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Technique: Blind Baking

May 22, 2011

blind baking chocolate secretariat pie

Blind-baking (sometimes called “pre-baking”) is the process of baking a pie crust or other pastry without the filling. Blind baking a pie crust is necessary when it will be filled with an unbaked filling (such as with pudding or cream pies) or when the filling has a shorter bake time than the crust. Blind baking a pie crust also helps prevent the pie crust from becoming soggy from its filling.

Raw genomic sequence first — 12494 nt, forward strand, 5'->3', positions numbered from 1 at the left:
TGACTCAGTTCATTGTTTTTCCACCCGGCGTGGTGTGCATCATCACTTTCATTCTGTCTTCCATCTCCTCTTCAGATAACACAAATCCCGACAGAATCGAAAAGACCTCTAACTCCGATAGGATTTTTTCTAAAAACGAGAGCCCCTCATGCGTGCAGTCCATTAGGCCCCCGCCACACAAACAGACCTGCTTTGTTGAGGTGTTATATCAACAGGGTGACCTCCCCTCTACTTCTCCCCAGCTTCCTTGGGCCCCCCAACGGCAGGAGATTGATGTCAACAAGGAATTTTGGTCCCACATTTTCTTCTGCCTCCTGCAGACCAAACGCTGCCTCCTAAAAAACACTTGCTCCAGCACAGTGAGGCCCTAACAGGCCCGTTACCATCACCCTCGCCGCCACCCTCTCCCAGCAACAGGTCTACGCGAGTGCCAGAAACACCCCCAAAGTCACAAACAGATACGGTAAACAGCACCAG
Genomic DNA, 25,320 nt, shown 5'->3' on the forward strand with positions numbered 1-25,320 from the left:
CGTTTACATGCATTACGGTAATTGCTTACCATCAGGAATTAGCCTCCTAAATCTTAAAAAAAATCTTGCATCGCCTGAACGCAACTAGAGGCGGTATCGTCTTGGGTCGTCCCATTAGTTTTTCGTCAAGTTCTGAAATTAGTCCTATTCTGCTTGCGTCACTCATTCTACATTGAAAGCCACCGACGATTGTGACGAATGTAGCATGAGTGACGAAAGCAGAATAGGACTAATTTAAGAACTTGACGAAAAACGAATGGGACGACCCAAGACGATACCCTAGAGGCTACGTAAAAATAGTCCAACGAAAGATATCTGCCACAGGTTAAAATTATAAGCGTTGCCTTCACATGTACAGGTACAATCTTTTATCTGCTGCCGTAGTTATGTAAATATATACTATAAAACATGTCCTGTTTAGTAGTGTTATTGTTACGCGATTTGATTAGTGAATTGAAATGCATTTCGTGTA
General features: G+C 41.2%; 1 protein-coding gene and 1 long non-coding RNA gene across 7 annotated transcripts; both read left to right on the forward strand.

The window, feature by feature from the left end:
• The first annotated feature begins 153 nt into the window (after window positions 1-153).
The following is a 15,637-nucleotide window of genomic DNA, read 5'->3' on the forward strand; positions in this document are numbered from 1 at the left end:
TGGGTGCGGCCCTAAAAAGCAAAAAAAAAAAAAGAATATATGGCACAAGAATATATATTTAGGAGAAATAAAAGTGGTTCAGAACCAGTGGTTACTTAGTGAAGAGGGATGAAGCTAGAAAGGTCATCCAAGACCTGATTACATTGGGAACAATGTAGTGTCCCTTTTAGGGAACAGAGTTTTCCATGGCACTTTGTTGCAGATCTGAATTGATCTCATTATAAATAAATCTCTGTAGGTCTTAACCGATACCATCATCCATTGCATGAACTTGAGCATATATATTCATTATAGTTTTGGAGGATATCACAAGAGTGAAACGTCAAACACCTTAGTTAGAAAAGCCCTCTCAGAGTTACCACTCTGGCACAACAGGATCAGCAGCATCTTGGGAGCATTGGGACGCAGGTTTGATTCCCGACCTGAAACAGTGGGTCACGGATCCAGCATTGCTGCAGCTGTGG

Generally, the pie crust is lined with tin foil or parchment paper, then filled with dried peas, lentils, beans or other pulses, or with ceramic or metal “baking beans” (also called pastry weights or pie weights) so that it will keep its shape when baking. Alternatively, the crust is poked repeatedly with the tines of a fork to produce small holes–this helps the steam escape and prevents the crust from bubbling up. After the pie crust is done, the temporary filling is replaced with the proper filling.

Blind-baking also helps to form a nice pastry case for the filling as it has already been partially formed from blind-baking. 

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